During the 1970s, the team, led by Darryl Sittler (the all-time leading scorer for the franchise), Lanny McDonald, Dave Keon, enforcer Dave “Tiger” Williams, and Börje Salming (the first Swede to make a name for himself in the NHL) would lead the Leafs to some glory. But they only once made it past the second round of the playoffs, besting the New York Islanders, a future Stanley Cup dynasty, in the 1978 quarter-finals, only to be swept by their arch-rivals, the Montreal Canadiens, in the semi-finals.
The 1980s were dominated by longtime owner Harold Ballard. Ballard was part of a partnership that bought the team from Conn Smythe in 1961 (along with Conn’s son Stafford and newspaper baron John Bassett), and won a battle for control of the team in 1971. One of the most detested owners in NHL history, he traded away many of the team’s most popular players (including Sittler, McDonald, and Keon). Many players were reluctant to come to Toronto because of Ballard’s reputation. The result was a team that was barely competitive from 1980 to 1992. In that stretch the Leafs failed to post a winning record, missing the playoffs five times and only finishing above fourth in their division once. One of the few bright spots during this period was the popular Wendel Clark.
After Ballard died in 1990, the Leafs were able to start working on producing a team that could compete. In 1993 it all came together. Doug Gilmour, who had come over from the Calgary Flames the previous season, scored 32 goals and 127 points to lead the team in scoring. Dave Andreychuk had also come to the Leafs (from the Buffalo Sabres) and would score 25 goals in 31 games, as well as being the league’s biggest power-play goal scorer. Felix Potvin was solid with a 2.50 goals-against average. Toronto had their highest point total in team history to that date, with 99. The Leafs dispatched the Red Wings in the first round with an overtime winner in game seven, then won the Norris division by winning over the St. Louis Blues.
With Montreal facing the New York Islanders in the Wales Conference finals, Canadians were once again dreaming of a Montreal-Toronto clash for the Cup as the Leafs faced the Los Angeles Kings in the Campbell Conference Final. The Leafs were up 3-2 in the series, but lost game 6 in a game that will go down in infamy for Leafs fans: many believe that a missed high sticking call on Gilmour cost them the game. Wayne Gretzky’s hat trick in game 7 put a damper on that though, as the Kings moved on to the finals.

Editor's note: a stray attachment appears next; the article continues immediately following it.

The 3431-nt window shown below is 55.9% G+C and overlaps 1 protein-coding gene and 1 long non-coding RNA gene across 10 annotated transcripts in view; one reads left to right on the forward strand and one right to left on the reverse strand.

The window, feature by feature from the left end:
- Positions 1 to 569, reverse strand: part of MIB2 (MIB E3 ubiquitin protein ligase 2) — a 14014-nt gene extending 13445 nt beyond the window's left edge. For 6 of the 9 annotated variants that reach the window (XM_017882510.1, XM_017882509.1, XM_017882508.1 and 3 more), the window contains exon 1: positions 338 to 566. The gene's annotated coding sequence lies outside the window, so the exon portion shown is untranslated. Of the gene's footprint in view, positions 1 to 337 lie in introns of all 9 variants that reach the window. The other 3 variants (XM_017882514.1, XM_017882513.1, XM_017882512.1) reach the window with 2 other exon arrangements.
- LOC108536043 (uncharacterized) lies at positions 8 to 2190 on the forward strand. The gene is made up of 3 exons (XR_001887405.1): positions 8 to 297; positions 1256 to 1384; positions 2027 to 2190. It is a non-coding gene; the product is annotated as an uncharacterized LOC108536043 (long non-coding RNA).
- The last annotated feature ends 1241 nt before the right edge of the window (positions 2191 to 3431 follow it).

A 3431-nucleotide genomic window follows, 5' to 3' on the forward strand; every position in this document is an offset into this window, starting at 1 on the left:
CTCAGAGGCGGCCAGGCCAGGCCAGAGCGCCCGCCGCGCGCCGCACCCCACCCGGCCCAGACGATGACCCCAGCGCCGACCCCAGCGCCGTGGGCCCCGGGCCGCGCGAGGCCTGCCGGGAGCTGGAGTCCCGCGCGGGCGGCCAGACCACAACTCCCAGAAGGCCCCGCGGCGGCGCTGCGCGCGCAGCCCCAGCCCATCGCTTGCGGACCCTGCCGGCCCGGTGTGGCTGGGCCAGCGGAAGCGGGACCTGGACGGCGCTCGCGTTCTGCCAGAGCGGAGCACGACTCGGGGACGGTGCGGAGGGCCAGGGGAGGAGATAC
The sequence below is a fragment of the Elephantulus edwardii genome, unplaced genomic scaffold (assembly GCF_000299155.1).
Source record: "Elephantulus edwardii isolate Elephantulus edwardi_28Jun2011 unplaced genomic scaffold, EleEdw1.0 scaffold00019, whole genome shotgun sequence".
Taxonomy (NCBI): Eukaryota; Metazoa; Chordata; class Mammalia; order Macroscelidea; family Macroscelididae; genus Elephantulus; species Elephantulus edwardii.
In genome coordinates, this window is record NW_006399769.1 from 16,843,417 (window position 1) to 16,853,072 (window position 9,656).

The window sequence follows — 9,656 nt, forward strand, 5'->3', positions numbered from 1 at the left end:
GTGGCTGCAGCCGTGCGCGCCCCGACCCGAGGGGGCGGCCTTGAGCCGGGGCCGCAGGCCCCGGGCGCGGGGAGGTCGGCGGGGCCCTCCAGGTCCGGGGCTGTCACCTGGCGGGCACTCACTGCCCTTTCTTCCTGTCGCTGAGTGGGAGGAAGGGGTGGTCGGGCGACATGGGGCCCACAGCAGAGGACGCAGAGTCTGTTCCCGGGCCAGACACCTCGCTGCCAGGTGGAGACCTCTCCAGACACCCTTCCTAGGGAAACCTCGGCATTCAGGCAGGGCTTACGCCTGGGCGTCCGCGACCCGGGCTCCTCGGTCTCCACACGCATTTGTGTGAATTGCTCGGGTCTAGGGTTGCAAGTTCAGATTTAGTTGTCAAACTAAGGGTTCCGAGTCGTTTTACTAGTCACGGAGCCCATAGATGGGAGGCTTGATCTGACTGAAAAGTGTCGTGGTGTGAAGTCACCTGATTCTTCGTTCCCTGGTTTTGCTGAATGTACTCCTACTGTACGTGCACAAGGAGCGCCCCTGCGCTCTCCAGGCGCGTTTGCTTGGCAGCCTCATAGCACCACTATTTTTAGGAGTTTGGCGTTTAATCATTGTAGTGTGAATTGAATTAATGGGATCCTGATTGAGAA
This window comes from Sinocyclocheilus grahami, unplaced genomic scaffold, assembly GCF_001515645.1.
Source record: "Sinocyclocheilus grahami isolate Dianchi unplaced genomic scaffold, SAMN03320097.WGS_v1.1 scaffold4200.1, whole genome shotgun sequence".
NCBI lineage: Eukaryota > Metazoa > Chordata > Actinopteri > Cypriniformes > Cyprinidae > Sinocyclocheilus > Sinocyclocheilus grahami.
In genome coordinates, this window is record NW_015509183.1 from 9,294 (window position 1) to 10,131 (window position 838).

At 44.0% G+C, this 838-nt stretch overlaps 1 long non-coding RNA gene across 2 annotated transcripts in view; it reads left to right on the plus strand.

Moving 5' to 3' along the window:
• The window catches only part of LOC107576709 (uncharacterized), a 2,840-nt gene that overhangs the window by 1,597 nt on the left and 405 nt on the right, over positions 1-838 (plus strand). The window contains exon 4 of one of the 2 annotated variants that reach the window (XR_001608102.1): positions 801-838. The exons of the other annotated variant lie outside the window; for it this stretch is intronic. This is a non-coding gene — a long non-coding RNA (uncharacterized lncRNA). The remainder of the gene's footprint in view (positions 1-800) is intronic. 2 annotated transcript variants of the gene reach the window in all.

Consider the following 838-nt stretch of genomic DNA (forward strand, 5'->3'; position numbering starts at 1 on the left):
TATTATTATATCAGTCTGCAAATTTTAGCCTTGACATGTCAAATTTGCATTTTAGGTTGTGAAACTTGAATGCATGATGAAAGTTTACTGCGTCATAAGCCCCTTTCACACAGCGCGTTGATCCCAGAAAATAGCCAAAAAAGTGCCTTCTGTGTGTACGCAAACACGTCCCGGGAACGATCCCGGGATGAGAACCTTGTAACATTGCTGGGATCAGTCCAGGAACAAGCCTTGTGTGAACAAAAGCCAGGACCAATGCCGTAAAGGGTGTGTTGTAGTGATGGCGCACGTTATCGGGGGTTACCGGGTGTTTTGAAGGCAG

Those hoping for an all-Canadian Stanley Cup final in 1993 had to make do with an all-Canadian Western Conference final (in the newly renamed Campbell Conference) in 1994. The Leafs, however, were no match for the Vancouver Canucks, losing in five games.
After two years out of the playoffs in the late 1990s, the Leafs made another charge in the 1999 playoffs, moving out of Maple Leaf Gardens and into the new Air Canada Centre. Mats Sundin, who joined the team from the Quebec Nordiques in 1994, had one of his most productive seasons, scoring 31 goals and totaling 83 points. Sergei Berezin scored 37 goals, Curtis Joseph won 35 games with a 2.56 GAA average, and enforcer Tie Domi racked up 198 penalty minutes. The Leafs slipped past the Philadelphia Flyers and Pittsburgh Penguins in the first two rounds of the playoffs, but were ravaged in five games by the Buffalo Sabres in the Eastern Conference finals.
The Maple Leafs would reach the second round in both 2000 and 2001, losing both times to the New Jersey Devils. In 2002, they would dispatch the Islanders and Ottawa Senators in the first two rounds, but would lose to the cinderella Carolina Hurricanes in the Conference finals. The 2002 season was particularly impressive in that the Leafs had many of their better players sidelined by injuries against the Islanders and Senators, and managed to make it to the conference finals with thanks to the skills and determination of lesser-known players. Toronto fans often argue that the reason they lost to the Hurricanes had to do with the fact that the team, having come off of two seven-game rounds against “healthier” teams, was simply exhausted from the sheer effort exhibited in those rounds.
Curtis Joseph left to go to the Red Wings in the 2002 off-season. They immediately found a suitable replacement, Ed Belfour, from the Dallas Stars. Belfour could not help their playoff woes in the 2003 playoffs, however, as they lost to the Philadelphia Flyers in seven games in the first round. The 2003-04 season started in an uncommon way for the team, as they held their training camp in Sweden, and playing in the NHL Challenge against teams from Sweden and Finland.
In 2004, after posting a franchise record number of points, despite finishing fourth in the Eastern Conference, the Leafs defeated the Senators for the fourth time in five years, but lost in the second round, this time against the Flyers in six games.
The Toronto Maple Leafs are a massively popular team, with one of the largest fan bases in the NHL – a fan base large enough to support their own television channel, Leafs TV. In November, 2002, however, the Maple Leafs were named by Sports Illustrated hockey writer Michael Farber as the Most Hated Team in Hockey. The general perception among Canadians outside of Toronto that the city is the “Centre of the Universe” (because it is the largest city in the country, as well as English-speaking Canada’s financial and cultural centre) makes the Leafs one of the most hated teams in the NHL. Games are usually quite heated whenever the Leafs play in other Canadian NHL cities, not the least because some of those other Canadian NHL cities have quite sizable contingents of Leafs fans of their own. Though the Leafs-Senators rivalry has heated up in recent years, their greatest rival will always be the Montreal Canadiens, given the long history of Original Six matchups between the two clubs. The fact that Montreal is Canada’s main French-speaking city also gives the rivalry a nationalistic flair, which is perhaps best captured in the popular Canadian short story, “The Hockey Sweater”. Recently, the Leafs biggest U.S.-based rivals have been the Philadelphia Flyers, as Toronto has faced them three times in the playoffs in the last several years, and lost to them the last two years. The Buffalo Sabres have also been cited as notable American rivals of the Leafs, mainly due to Buffalo’s close proximity to the Canadian border. This proximity often results in Leafs fans outnumbering Sabres fans at meetings between the two in Buffalo; The Buffalo News estimated that Leafs fans outnumbered Sabres fans by as much as 4 to 1 at a recent meeting at HSBC Arena.